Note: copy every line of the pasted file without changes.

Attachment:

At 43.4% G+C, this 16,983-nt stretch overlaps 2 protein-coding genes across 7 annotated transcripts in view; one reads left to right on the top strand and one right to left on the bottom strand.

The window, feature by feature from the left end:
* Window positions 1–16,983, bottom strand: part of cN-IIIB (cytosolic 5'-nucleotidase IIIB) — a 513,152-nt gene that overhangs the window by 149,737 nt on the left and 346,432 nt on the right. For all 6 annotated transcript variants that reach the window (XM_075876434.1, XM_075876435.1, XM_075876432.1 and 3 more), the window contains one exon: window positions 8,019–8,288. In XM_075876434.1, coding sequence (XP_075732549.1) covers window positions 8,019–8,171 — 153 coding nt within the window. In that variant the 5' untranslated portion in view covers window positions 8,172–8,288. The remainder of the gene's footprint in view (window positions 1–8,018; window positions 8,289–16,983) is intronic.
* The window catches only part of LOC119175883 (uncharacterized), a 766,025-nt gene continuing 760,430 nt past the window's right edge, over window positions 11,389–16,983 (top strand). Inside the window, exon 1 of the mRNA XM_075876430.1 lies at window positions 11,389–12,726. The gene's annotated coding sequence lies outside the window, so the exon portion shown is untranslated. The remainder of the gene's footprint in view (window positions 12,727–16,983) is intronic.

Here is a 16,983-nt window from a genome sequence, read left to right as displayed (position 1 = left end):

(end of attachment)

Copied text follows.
At 43.4% G+C, this 16,983-nt stretch overlaps 2 protein-coding genes across 7 annotated transcripts in view; one reads left to right on the top strand and one right to left on the bottom strand.

The window, feature by feature from the left end:
* Window positions 1–16,983, bottom strand: part of cN-IIIB (cytosolic 5'-nucleotidase IIIB) — a 513,152-nt gene that overhangs the window by 149,737 nt on the left and 346,432 nt on the right. For all 6 annotated transcript variants that reach the window (XM_075876434.1, XM_075876435.1, XM_075876432.1 and 3 more), the window contains one exon: window positions 8,019–8,288. In XM_075876434.1, coding sequence (XP_075732549.1) covers window positions 8,019–8,171 — 153 coding nt within the window. In that variant the 5' untranslated portion in view covers window positions 8,172–8,288. The remainder of the gene's footprint in view (window positions 1–8,018; window positions 8,289–16,983) is intronic.
* The window catches only part of LOC119175883 (uncharacterized), a 766,025-nt gene continuing 760,430 nt past the window's right edge, over window positions 11,389–16,983 (top strand). Inside the window, exon 1 of the mRNA XM_075876430.1 lies at window positions 11,389–12,726. The gene's annotated coding sequence lies outside the window, so the exon portion shown is untranslated. The remainder of the gene's footprint in view (window positions 12,727–16,983) is intronic.

Here is a 16,983-nt window from a genome sequence, read left to right as displayed (position 1 = left end):